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Many of the libraries I’ve worked with on local digitization efforts start with great ideas about a big collection they could develop…if only they had enough money. Maybe there’s a local trove of unique documents that are historically important. Or thousands of photos recovered from a private collection after a disaster. No matter the source, imaginations run high and big, lofty goals are set. A hopeful dollar figure is calculated and the quest for a grant begins…only to end in disappointment.

Why? The goal is good, the materials are fantastic, the benefit to the community is apparent. In my experience, the search for the “Million Dollar Grant” often fails because it doesn’t follow these six important steps:

  • Step 1: Secure a $1,000 grant.
  • Step 2: Secure a $5,000 grant.
  • Step 3: Secure a $10,000 grant…

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Ranganathan on shyness: Get over it!

Saskia Leferink

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Advice from the father of library science

In 1931, S.R. Ranganathan, a mathematician and librarian who is widely regarded as a founder of modern library science, published his seminal work, The Five Laws of Library Science. His five principles about managing the library get most of the publicity, but tucked away on page 65 is a gem of a quote sometimes overlooked but extremely important in our fast-changing world.

“If you want to be a reference librarian, you must learn to overcome not only your shyness but also the shyness of others.”

Ranganathan used this quote to describe behavioral change librarians needed to make in his day, when they were transitioning to serving readers from preserving books. No longer were readers considered a nuisance—they became the focus of the library. Librarians had to lose their shyness and come out from behind the desk to serve users, as well as overcome any reader shyness.

As we in the library community wrestle with change management, Ranganathan’s words ring as clearly today as they did 85 years ago. You can’t be shy when tackling change. Change requires a boldness that leaves reticence behind in order to embrace something new.

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Are you too comfortable in your culture?

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Culture matters

A lot has been written about organizational culture, but there is little consensus on what it actually is and how to change it. Two things we know for sure: organizational culture exists and it plays a crucial role in shaping behavior.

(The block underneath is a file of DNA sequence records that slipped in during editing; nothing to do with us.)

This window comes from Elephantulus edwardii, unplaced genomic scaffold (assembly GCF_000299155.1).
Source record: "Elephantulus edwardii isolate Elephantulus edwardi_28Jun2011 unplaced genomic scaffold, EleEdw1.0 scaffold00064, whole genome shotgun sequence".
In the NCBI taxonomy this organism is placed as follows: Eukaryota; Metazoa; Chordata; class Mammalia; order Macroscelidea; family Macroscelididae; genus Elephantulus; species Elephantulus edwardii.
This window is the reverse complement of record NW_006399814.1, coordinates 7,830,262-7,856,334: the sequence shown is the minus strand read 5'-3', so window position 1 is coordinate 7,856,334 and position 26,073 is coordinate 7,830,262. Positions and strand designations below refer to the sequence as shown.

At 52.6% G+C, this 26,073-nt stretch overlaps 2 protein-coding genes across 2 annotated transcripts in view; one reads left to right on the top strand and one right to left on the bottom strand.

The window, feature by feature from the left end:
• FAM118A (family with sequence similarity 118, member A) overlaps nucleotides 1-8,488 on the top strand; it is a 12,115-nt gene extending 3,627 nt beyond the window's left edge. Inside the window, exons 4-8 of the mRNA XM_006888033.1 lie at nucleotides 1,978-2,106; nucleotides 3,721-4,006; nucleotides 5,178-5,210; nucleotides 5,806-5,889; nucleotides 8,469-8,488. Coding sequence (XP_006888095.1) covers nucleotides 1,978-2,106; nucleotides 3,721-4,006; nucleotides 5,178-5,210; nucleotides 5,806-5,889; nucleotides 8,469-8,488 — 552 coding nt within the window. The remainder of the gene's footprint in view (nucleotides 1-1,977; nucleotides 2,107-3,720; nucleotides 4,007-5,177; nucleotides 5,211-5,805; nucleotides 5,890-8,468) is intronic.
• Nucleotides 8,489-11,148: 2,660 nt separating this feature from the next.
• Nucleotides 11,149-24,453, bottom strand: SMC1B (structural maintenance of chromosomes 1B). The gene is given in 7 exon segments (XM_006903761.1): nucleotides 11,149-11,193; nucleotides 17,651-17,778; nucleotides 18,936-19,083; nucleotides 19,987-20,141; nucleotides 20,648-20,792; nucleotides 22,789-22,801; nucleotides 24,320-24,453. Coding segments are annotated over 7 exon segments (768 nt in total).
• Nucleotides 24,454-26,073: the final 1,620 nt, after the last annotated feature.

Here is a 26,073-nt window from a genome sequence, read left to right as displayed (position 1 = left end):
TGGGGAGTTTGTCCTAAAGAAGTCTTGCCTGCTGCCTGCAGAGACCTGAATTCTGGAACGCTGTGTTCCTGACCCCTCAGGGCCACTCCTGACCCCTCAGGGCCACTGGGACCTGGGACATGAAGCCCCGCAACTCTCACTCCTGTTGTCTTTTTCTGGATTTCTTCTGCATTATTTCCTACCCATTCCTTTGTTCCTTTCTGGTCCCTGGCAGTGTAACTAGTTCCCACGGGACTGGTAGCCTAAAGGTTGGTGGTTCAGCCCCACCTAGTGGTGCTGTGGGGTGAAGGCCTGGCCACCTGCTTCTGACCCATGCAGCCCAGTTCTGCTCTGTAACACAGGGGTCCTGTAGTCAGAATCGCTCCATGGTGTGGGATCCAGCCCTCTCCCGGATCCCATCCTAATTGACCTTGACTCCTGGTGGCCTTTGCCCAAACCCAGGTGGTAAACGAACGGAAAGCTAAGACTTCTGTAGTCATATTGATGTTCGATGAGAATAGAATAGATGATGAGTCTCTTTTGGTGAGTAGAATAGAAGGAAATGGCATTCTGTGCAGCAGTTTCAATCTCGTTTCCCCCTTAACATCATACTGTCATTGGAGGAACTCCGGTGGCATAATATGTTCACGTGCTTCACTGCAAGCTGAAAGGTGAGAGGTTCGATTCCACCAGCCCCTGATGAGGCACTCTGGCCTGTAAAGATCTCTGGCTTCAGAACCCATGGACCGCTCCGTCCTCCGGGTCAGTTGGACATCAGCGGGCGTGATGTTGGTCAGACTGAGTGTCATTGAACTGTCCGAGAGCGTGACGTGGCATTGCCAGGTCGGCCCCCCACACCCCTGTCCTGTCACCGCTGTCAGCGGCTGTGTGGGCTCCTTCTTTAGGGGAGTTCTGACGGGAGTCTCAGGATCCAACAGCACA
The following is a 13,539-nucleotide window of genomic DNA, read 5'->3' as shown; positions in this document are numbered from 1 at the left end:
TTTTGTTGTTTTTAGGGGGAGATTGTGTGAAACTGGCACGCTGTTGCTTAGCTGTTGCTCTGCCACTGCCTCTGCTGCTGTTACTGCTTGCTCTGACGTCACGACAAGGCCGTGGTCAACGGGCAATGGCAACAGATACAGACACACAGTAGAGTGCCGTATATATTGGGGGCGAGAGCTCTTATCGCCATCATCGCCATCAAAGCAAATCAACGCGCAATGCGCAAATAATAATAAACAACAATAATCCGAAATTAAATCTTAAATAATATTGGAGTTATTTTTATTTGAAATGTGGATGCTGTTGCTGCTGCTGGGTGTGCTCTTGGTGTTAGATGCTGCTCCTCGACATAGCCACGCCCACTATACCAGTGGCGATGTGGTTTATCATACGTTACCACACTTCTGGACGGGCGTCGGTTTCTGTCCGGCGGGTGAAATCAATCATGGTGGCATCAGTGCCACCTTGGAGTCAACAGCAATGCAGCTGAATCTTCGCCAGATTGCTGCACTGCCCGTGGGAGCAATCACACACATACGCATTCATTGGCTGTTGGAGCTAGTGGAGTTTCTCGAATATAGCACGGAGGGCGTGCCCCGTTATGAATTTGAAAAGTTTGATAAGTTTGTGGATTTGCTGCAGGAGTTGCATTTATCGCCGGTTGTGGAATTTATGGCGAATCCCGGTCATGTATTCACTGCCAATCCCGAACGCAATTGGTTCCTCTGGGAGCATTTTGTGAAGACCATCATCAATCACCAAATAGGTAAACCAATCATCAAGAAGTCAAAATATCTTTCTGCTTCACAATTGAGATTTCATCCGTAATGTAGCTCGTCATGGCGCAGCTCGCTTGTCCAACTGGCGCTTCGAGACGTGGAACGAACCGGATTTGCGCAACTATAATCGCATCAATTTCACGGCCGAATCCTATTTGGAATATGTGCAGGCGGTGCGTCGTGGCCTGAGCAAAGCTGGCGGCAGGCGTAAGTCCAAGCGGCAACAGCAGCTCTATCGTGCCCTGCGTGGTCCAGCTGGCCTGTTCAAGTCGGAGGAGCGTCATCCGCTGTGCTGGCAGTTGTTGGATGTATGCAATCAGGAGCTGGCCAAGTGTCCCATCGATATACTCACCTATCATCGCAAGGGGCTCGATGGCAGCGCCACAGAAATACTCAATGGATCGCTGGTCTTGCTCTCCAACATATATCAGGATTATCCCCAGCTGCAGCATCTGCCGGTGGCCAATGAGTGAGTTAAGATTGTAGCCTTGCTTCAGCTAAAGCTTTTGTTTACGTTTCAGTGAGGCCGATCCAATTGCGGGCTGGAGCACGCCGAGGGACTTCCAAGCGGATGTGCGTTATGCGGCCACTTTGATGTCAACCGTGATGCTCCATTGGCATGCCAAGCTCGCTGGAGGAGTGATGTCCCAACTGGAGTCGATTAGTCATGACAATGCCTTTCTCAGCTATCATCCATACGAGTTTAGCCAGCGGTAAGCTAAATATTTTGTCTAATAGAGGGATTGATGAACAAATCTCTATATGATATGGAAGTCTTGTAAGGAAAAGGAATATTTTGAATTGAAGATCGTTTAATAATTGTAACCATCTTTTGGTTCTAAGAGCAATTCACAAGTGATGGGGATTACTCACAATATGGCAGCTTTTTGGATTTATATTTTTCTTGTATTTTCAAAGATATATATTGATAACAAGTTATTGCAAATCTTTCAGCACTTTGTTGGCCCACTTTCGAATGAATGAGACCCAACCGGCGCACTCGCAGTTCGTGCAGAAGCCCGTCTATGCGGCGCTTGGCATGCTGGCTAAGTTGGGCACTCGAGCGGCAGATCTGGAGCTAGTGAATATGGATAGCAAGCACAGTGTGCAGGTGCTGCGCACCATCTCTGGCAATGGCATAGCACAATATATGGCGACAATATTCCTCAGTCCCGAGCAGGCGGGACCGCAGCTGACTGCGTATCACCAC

Why should we think about culture? Because your culture is how your organization does things. And how you do things is critical to your performance and success.

According to the Katzenbach Center, 96% of employees say some change to their organizational culture is needed, and 51% think their culture requires a major overhaul. So even if you’re comfortable, you probably should be thinking about how your organization’s culture impacts both goals and the quality-of-life for your employees.

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Happy Customer Service Week: Hitting the mark

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What’s the best customer service you’ve ever helped provide?

The first week of October is Customer Service Week, an international celebration of the importance of customer service and of the people who serve and support customers on a daily basis. Librarians understand customer service as well as anyone. They wear their customer service hats every day in addition to all of the others they wear. So to celebrate Customer Service Week, we asked some of the folks at OCLC to share the service they’re most proud of having provided.

It was a hard question to get answers to because, like most good support staff, they want every interaction to be the best from the customer’s standpoint. But I think it’s important to share the stories we’re proud of. They inspire us to do more every day in hopes of hitting that mark again and again.

I hope you enjoy these stories as much as I do. If you have any suggestions or ideas for how your experience as an OCLC member could be improved, please don’t hesitate to email me directly at bordasd@oclc.org.

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Happy Customer Service Week: Wow Moments!

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What’s the best customer service you’ve ever received?

At OCLC, the goal of our customer service team—and all of our staff—is to support libraries better than anyone in the world. One way we do this is by focusing on “Wow!” support moments. Not every support interaction is going to be a “Wow!” moment, but when you have one, you remember it for a long time. We know that many librarians wear the “Customer Service Representative” hat in addition to all the others they wear, and that it’s a challenging and rewarding role. So to celebrate Customer Service Week here at OCLC, we thought it would be fun to ask our own staff around the world for their “Wow!” moments on the receiving end of customer service.